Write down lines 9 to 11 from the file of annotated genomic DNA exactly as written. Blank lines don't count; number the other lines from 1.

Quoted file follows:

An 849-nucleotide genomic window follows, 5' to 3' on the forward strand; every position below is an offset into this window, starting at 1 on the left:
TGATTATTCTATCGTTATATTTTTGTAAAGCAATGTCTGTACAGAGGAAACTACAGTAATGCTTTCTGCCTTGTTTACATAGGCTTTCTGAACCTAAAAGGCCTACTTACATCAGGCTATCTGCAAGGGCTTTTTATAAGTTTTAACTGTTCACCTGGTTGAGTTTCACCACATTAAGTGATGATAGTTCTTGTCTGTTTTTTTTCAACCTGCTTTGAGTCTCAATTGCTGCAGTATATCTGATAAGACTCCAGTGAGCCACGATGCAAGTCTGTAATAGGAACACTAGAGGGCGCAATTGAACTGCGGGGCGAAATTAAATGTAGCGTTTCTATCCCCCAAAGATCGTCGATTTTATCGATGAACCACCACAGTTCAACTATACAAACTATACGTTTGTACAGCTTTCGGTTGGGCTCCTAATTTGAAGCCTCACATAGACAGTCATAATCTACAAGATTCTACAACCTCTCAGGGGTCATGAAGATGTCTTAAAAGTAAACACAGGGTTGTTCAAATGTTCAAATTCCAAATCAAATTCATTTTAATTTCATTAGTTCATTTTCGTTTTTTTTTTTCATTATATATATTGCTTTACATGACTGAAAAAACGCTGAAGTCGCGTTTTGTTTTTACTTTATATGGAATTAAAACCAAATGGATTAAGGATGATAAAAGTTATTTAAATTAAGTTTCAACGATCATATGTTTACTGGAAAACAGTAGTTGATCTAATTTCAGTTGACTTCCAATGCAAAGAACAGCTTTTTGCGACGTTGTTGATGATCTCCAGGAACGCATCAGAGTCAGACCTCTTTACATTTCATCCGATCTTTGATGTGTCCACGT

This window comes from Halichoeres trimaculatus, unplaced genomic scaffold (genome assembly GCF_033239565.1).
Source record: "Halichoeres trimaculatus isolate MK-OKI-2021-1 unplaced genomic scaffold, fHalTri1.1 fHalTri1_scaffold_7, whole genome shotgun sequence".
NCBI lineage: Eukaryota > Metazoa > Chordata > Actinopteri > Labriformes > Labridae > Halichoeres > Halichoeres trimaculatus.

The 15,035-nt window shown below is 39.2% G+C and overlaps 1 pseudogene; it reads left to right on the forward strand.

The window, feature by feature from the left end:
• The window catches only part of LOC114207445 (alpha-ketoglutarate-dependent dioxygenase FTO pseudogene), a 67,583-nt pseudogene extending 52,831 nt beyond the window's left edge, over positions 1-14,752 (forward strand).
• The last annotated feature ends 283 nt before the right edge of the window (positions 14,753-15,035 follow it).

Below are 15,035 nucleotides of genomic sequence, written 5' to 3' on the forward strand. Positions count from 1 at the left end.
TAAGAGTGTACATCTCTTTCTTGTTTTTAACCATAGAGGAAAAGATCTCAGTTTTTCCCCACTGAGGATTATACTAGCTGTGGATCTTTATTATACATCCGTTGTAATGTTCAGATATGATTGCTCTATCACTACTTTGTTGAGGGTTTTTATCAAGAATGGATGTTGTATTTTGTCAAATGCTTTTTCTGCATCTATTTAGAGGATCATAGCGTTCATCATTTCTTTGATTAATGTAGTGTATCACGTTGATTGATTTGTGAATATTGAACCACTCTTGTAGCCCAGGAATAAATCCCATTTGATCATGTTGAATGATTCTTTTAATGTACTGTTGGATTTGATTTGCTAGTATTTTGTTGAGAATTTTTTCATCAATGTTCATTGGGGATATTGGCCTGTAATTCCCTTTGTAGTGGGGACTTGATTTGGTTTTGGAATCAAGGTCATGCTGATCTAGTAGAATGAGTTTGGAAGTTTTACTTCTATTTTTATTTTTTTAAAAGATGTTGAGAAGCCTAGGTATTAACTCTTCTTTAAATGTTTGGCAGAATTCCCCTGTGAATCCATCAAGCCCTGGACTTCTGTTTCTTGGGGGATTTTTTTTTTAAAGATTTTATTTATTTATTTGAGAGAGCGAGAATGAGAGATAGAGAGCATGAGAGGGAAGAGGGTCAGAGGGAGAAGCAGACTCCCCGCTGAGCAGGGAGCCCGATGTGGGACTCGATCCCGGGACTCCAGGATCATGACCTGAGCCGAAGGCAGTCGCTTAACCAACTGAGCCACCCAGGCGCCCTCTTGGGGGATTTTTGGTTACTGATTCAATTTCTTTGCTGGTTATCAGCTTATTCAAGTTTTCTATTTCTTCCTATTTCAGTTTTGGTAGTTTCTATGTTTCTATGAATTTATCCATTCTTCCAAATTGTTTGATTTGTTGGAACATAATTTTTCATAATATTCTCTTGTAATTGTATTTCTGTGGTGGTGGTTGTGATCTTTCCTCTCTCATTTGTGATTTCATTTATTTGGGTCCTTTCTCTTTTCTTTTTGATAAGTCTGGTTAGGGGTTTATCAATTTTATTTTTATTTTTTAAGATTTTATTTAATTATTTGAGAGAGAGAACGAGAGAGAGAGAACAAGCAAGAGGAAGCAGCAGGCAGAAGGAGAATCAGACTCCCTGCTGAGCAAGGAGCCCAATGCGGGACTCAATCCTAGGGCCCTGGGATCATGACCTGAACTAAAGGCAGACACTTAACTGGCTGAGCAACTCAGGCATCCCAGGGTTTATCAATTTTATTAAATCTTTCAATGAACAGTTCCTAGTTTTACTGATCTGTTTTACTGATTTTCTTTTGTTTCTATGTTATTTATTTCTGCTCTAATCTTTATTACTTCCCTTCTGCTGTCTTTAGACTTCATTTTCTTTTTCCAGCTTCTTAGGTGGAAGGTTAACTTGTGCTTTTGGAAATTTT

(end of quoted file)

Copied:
• The last annotated feature ends 283 nt before the right edge of the window (positions 14,753-15,035 follow it).

Below are 15,035 nucleotides of genomic sequence, written 5' to 3' on the forward strand. Positions count from 1 at the left end.
TAAGAGTGTACATCTCTTTCTTGTTTTTAACCATAGAGGAAAAGATCTCAGTTTTTCCCCACTGAGGATTATACTAGCTGTGGATCTTTATTATACATCCGTTGTAATGTTCAGATATGATTGCTCTATCACTACTTTGTTGAGGGTTTTTATCAAGAATGGATGTTGTATTTTGTCAAATGCTTTTTCTGCATCTATTTAGAGGATCATAGCGTTCATCATTTCTTTGATTAATGTAGTGTATCACGTTGATTGATTTGTGAATATTGAACCACTCTTGTAGCCCAGGAATAAATCCCATTTGATCATGTTGAATGATTCTTTTAATGTACTGTTGGATTTGATTTGCTAGTATTTTGTTGAGAATTTTTTCATCAATGTTCATTGGGGATATTGGCCTGTAATTCCCTTTGTAGTGGGGACTTGATTTGGTTTTGGAATCAAGGTCATGCTGATCTAGTAGAATGAGTTTGGAAGTTTTACTTCTATTTTTATTTTTTTAAAAGATGTTGAGAAGCCTAGGTATTAACTCTTCTTTAAATGTTTGGCAGAATTCCCCTGTGAATCCATCAAGCCCTGGACTTCTGTTTCTTGGGGGATTTTTTTTTTAAAGATTTTATTTATTTATTTGAGAGAGCGAGAATGAGAGATAGAGAGCATGAGAGGGAAGAGGGTCAGAGGGAGAAGCAGACTCCCCGCTGAGCAGGGAGCCCGATGTGGGACTCGATCCCGGGACTCCAGGATCATGACCTGAGCCGAAGGCAGTCGCTTAACCAACTGAGCCACCCAGGCGCCCTCTTGGGGGATTTTTGGTTACTGATTCAATTTCTTTGCTGGTTATCAGCTTATTCAAGTTTTCTATTTCTTCCTATTTCAGTTTTGGTAGTTTCTATGTTTCTATGAATTTATCCATTCTTCCAAATTGTTTGATTTGTTGGAACATAATTTTTCATAATATTCTCTTGTAATTGTATTTCTGTGGTGGTGGTTGTGATCTTTCCTCTCTCATTTGTGATTTCATTTATTTGGGTCCTTTCTCTTTTCTTTTTGATAAGTCTGGTTAGGGGTTTATCAATTTTATTTTTATTTTTTAAGATTTTATTTAATTATTTGAGAGAGAGAACGAGAGAGAGAGAACAAGCAAGAGGAAGCAGCAGGCAGAAGGAGAATCAGACTCCCTGCTGAGCAAGGAGCCCAATGCGGGACTCAATCCTAGGGCCCTGGGATCATGACCTGAACTAAAGGCAGACACTTAACTGGCTGAGCAACTCAGGCATCCCAGGGTTTATCAATTTTATTAAATCTTTCAATGAACAGTTCCTAGTTTTACTGATCTGTTTTACTGATTTTCTTTTGTTTCTATGTTATTTATTTCTGCTCTAATCTTTATTACTTCCCTTCTGCTGTCTTTAGACTTCATTTTCTTTTTCCAGCTTCTTAGGTGGAAGGTTAACTTGTGCTTTTGGAAATTTT